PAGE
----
Chen Juan decided she did not like the Russian.
He smelled of rendered fat, and wore a black suit he must have stolen from a funeral. He leaned against the stone rail, facing out over the Huangpu River, away from Shanghai. He wanted her to think he was watching the marshes and warehouses of Pudong across the boat-studded black, but every few seconds, when he thought she wasn’t looking, he glanced at Chen out of the corner of his eye. She noticed, and ignored him.
The Bund curved north, bounded to the east by the river and to the west by the alien, yellowed marble facades of traders’ clubs and banks and, far away, the embassies, British and American and French. Nineteen twenty-eight had not been a good year, but good or bad the Bund endured, and served itself, as always. Few Nationalist flags flew here.
Chen had dressed for a party: heels, a long high-collared black dress slit past the knee, a fox-fur stole, silver earrings, gray silk opera gloves with silver trim, and—underneath all that—a tasteful cross. She had not dressed to be ogled on the Bund by some threadbare knife-faced foreign ghost.
She drew a long breath through her cigarette, and pondered the exigencies of her profession.
Tallow-stink and uneven footsteps heralded the Russian’s approach. When she looked right, he leaned against the rail beside her. His coat was too tight, or there was too much muscle underneath: his head perched between mounds of shoulder.
She tipped ash and straightened to leave.
“Stay,” he said in bad Chinese, tones broken, vowels slurred. “I tell you a story.”
“You don’t know any story I want to hear.”
He caught her by the upper arm as she turned away—his fingers and palm were rough, his grip hard enough to bruise. “I think I do,” he said. She stopped. “In the stone den,” he continued, pronunciation almost perfect now but singsong, learned but not understood, “there lived a poet.” His eyes glittered like ice covered with alcohol and set on fire.
She frowned. “Your boss knows this is the world’s worst pass phrase, right? Any child would know the next part. If this was England would you use ‘Ring a Ring o’ Roses’?”
“We’re not in England. Say it.”
She sharpened her voice and wished her consonants could cut him. “He was a lion addict, resolved to eat ten lions.”
“What’s your name, dear?”
“Grace,” she said. For some reason foreigners liked people to have foreign names. Any foreign name would do, didn’t have to be Russian or German or whatever. All their languages sounded the same anyway. Maybe even they couldn’t tell the difference.
He let her go, and smiled a crooked smile with crooked teeth. “I’m sorry, my dear. I don’t make the rules. But it is a pleasure to meet you. Do you have the envelope?”
She snapped open her pearled pocketbook and lifted from within a red envelope sealed with white wax and stamped with a winged lion. “Here.”
“You open it.”
“Don’t you have hands?”
“I do. I have yours.”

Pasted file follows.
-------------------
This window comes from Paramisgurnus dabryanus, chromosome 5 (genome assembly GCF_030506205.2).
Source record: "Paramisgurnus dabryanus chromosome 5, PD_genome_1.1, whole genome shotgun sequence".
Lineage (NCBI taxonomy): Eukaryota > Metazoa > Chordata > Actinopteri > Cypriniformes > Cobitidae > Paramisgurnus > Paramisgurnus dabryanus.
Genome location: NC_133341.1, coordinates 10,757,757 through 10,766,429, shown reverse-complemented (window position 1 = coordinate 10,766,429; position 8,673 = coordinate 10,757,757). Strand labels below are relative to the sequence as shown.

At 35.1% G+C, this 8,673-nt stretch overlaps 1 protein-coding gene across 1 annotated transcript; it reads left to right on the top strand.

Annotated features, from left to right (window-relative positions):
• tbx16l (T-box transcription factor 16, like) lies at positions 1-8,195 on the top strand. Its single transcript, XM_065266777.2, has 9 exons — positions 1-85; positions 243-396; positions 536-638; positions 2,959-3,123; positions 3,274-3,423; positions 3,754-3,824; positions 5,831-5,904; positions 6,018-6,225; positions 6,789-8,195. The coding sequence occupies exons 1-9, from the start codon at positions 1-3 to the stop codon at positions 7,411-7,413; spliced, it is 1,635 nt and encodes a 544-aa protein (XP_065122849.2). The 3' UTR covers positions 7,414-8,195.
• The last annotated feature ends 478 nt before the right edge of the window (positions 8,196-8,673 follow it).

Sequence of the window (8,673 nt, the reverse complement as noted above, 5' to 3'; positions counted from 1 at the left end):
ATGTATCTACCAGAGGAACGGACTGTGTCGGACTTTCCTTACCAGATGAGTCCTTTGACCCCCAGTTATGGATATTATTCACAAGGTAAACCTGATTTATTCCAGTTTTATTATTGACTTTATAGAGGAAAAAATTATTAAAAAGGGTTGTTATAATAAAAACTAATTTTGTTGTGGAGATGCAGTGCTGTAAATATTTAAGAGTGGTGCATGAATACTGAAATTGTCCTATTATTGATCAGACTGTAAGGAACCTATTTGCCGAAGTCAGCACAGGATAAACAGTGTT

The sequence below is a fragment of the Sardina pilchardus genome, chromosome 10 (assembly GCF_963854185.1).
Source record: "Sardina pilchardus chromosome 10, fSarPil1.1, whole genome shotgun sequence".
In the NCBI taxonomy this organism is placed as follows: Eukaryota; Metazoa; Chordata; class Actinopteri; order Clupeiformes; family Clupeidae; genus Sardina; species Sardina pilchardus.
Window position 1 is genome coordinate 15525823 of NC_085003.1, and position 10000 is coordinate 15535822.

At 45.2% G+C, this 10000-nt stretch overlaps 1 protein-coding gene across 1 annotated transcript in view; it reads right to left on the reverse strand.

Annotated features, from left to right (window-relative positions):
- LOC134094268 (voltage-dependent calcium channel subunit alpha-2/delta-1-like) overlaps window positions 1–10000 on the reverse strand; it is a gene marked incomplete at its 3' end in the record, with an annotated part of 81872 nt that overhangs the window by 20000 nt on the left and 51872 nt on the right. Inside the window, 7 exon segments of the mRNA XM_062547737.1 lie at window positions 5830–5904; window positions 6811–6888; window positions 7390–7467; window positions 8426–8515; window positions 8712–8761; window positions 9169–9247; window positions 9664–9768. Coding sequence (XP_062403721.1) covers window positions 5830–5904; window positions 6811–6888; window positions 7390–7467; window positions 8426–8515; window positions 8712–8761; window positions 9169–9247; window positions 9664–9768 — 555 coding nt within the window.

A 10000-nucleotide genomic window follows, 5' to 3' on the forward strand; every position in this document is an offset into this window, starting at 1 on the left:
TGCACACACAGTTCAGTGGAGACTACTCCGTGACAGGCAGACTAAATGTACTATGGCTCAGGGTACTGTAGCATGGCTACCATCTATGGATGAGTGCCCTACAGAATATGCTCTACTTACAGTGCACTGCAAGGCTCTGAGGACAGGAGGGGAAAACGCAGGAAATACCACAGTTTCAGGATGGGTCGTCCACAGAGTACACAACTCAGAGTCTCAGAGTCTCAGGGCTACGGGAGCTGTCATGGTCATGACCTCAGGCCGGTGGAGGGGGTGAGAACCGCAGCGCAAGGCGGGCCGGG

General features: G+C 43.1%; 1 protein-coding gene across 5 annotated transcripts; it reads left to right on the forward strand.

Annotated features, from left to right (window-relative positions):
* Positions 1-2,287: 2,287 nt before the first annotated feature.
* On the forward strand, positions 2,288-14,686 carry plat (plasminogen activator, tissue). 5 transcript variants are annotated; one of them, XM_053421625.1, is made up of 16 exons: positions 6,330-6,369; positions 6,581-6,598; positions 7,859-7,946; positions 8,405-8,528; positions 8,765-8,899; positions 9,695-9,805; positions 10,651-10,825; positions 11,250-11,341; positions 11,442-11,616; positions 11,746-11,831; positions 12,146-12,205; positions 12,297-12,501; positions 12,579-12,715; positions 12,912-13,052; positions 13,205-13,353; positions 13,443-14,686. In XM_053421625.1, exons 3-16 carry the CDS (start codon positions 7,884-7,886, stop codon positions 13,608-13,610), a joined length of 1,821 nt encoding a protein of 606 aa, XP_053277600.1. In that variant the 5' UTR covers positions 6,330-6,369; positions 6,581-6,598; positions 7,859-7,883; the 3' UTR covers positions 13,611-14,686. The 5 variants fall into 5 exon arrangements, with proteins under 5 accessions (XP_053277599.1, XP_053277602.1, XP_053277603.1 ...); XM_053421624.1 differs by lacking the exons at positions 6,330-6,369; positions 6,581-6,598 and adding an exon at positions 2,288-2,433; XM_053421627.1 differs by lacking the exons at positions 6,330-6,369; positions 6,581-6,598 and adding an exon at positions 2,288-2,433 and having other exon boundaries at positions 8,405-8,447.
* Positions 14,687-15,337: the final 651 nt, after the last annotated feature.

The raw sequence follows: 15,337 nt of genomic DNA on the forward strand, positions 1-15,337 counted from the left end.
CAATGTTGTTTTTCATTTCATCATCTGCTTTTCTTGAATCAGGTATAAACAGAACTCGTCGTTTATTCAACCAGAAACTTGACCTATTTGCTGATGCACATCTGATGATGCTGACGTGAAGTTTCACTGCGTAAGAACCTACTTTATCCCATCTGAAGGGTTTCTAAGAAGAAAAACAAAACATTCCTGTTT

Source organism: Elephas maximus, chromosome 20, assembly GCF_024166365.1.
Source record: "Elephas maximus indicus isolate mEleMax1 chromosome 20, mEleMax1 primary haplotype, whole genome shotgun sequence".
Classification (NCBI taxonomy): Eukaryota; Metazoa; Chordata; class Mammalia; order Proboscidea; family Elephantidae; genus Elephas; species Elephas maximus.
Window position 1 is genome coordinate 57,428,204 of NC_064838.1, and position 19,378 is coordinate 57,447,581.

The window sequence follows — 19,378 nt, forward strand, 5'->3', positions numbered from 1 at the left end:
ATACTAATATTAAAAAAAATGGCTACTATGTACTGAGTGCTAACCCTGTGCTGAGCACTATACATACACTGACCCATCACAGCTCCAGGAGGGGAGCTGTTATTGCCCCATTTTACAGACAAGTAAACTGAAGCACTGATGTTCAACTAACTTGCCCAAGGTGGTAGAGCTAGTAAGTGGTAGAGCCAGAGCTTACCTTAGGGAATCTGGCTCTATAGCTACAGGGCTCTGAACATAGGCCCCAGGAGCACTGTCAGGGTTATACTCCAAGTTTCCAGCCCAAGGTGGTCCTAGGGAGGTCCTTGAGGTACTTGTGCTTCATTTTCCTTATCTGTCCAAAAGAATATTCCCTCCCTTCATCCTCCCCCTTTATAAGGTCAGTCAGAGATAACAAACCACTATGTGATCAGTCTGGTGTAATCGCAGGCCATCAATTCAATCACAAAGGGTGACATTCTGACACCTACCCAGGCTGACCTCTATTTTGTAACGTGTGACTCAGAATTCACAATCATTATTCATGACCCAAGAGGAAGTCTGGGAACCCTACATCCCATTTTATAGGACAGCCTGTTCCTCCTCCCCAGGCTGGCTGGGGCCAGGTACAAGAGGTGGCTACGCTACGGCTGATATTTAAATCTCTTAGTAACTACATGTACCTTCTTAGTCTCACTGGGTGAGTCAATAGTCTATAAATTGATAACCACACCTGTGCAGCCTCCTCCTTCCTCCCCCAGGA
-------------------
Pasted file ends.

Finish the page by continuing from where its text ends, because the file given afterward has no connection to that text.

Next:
They were alone, despite the lights and crowds. Farther up the Bund, couples strolled. A black car idled near the sidewalk.
She slid her thumb beneath the envelope’s flap and tugged once. The seal popped. She withdrew and unfolded the note inside. “There’s nothing written here. Just red paper.”
“It’s not a letter,” he said. “It’s a packing label.”
And his arm was around her neck, his other hand pressing a wadded wet cloth to her mouth and nose.
She let out a muffled cry, stopped breathing, and sagged into him.
Behind them, the car’s engine roared to life.
He grunted under her weight, shifted his grip from her neck to her shoulder so he’d seem to be supporting a drunken girlfriend home, and turned them both away from the river. The cloth left Chen Juan’s mouth.
She snaked her arm around his, twisted her hip, dropped her weight, and broke his shoulder. He screamed higher than she expected.
Dark spots swam through her vision. The chloroform, or ether, or whatever, slowed her a little. The Russian tripped and fell, and tried to rise even through the pain. She straddled his back, took his neck in the crook of her elbow, and squeezed. His gasps reminded her of a carp she’d landed when she was six. He twitched under her. “Here’s a story,” she hissed into his ear. “On the mountain was a monk, and the monk said, ‘Master, tell me a story,’ and this was the story he told—”
She let the Russian go when he passed out.
Car doors slammed up the road and heavy voices, foreign voices, cried: “Stop!” She dove to the ground and rolled. Shots split the night—but the shooter wasn’t aiming at Chen. The Russian’s friends dove for cover. A second black car pulled to the curb, its door flew open, and Wujing dove out. He ran toward Chen Juan, a black blur, while Ahsan covered them both with his pistol from the passenger seat. Wujing got his arm under the Russian’s, lifted from his side while Chen Juan lifted from hers, and together they pulled him into the car’s spacious backseat....